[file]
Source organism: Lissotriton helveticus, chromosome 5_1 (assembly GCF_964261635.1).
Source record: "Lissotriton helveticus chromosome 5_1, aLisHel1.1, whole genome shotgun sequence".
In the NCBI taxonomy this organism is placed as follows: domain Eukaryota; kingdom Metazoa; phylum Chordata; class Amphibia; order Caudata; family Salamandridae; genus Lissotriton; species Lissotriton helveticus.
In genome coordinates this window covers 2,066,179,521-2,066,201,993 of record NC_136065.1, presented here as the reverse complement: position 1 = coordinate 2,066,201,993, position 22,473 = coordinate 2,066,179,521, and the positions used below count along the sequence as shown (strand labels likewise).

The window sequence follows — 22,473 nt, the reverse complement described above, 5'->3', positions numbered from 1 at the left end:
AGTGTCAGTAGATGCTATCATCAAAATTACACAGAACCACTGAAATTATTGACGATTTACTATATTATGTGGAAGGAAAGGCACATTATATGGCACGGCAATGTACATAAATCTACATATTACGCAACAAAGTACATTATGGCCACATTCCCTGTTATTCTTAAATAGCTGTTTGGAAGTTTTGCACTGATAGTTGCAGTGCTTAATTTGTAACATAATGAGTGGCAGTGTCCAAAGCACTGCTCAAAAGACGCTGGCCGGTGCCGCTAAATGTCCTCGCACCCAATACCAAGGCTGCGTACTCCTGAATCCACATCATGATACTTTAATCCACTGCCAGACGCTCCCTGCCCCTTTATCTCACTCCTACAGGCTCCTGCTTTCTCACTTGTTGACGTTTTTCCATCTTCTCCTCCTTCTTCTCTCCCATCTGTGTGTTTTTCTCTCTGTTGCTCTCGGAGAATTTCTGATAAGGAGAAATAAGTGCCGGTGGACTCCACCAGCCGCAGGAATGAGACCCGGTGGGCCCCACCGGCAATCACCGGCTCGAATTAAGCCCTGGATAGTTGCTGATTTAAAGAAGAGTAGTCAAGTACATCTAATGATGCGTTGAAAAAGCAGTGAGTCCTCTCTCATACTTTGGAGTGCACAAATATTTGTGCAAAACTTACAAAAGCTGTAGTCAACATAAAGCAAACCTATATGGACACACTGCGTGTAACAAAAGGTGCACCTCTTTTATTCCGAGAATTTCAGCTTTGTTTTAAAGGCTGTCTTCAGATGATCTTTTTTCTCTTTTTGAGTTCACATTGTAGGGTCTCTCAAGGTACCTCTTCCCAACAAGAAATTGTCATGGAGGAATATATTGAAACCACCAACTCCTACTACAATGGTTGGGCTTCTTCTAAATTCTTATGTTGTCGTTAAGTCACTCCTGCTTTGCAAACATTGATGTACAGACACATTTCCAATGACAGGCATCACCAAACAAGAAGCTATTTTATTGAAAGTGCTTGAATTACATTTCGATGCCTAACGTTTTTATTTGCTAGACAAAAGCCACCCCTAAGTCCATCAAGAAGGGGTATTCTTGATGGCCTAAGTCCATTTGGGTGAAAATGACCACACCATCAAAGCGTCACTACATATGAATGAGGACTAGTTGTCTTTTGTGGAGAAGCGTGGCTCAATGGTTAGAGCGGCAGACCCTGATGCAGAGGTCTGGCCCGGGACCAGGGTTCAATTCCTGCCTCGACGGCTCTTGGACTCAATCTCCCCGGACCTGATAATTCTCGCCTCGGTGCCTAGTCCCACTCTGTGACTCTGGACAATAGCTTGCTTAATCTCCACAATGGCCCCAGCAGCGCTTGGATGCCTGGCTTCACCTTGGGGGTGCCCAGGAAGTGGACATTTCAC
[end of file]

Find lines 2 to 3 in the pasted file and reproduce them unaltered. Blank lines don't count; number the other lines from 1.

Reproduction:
Source record: "Lissotriton helveticus chromosome 5_1, aLisHel1.1, whole genome shotgun sequence".
In the NCBI taxonomy this organism is placed as follows: domain Eukaryota; kingdom Metazoa; phylum Chordata; class Amphibia; order Caudata; family Salamandridae; genus Lissotriton; species Lissotriton helveticus.